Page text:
Village lock ups, also known as round houses, cages, watch houses, blind houses and clinks were temporary holding places for petty criminals. They were used in small communities before Police Stations with cells were commonplace.
These small and often quirky-shaped buildings were frequently used to house local drunks before they were taken and hauled up in front of the magistrate.
Our latest Curiosity of the Week features the lock ups that can be found in a collection of villages on the Leicestershire and Derbyshire border.
In Packington, Leicestershire, you will find a small red brick lock up nestled in a hedgerow at the side of the road. Built in an octagonal shape, it dates back to the eighteenth century when lock up usage was at a peak.
Breedon on the Hill‘s lock up is a small round building made from local stone. Its round structure and conical roof makes it look as though it should be inhabited by an elf. However, it doesn’t look particularly like somewhere you’d like to wake up with a hangover. It can be found, rather conveniently, opposite the Three Horseshoes. The Three Horseshoes has a farm shop and chocolate workshop so if you are thinking of visiting the lock ups you won’t go hungry.
Another lock up in the area can be found in Smisby, Derbyshire. This is another octagonal red brick building. It features a tiled spire and heavy door (to keep miscreants inside no doubt). Situated just around the corner from St James’ church, jutting out of a wall, this quaint lock up could easily be missed. Smisby had, at one time, three pubs serving the small community which could explain the need for the lock up!
There are other lock ups in the local area, in Ticknall and Worthington. The lock up in Ticknall is another octagonal example which dates from 1809. The minor criminals who found themselves spending the night here were fortunate enough to have a small fireplace.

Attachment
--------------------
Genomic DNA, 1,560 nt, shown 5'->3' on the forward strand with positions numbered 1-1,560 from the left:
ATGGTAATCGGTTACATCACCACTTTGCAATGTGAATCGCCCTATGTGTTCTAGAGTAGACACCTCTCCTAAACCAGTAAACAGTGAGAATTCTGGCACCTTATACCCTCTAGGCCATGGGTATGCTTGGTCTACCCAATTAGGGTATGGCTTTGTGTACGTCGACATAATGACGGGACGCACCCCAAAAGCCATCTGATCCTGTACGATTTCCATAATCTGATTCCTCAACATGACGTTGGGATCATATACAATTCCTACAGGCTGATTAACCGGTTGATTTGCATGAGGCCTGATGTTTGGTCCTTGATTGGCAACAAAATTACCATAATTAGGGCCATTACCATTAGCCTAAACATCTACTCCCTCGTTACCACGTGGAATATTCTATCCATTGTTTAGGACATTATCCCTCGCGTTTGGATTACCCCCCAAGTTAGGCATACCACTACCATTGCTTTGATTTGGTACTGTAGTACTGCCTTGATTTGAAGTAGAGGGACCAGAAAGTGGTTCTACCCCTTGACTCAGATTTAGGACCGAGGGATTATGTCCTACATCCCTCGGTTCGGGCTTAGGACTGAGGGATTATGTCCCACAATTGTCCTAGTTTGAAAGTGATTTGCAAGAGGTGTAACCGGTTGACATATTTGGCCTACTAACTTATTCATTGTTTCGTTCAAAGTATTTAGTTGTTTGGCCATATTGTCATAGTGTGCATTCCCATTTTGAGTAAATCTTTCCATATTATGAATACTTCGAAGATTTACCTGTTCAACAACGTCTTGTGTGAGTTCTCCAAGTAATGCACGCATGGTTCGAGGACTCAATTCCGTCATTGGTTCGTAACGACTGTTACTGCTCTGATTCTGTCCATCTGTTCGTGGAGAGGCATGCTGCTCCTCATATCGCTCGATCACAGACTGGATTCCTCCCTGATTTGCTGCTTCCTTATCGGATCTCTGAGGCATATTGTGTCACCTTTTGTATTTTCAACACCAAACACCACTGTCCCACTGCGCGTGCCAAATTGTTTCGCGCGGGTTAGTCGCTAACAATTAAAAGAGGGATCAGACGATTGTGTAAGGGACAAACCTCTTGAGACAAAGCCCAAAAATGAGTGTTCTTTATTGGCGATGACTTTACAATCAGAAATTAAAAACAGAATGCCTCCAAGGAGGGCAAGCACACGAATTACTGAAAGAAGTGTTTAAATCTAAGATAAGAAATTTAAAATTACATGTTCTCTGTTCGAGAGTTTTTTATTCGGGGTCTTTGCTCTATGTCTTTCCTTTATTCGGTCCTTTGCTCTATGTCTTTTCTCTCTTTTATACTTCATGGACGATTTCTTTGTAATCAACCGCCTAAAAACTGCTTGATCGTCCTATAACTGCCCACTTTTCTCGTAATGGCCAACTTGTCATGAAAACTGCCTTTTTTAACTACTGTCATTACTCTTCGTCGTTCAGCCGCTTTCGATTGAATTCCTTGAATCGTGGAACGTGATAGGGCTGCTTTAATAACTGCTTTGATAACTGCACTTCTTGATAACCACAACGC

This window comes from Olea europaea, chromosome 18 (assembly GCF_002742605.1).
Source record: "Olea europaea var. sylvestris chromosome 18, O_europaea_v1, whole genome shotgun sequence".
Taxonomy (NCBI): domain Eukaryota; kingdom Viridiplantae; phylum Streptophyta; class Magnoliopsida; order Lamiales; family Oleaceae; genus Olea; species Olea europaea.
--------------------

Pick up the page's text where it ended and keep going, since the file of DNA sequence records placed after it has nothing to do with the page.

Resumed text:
The one which survives in Worthington is believed to be late eighteenth century and is a Grade II listed building and an Ancient Scheduled Monument. It has a brick spire and is only about 5 metres high. There is also a small slit window in this lock up which may have been put there later on, as many of these lock ups were used as guard posts during WWII.
All these villages and their lock ups can be found on the Leicestershire/Derbyshire border and are easy to visit. The Go Leicestershire website has a trail that you can follow, so why not do a cycle tour of the villages and their round houses?
Lock ups can still be found in many villages across England and Wales. Curiosity of the Week will be bringing you more of these wonderful little buildings in the future. There are some great examples that can be found in the most unlikely places. So, if you see one of these little lock ups then send us a photo and we’ll post it up on the website.
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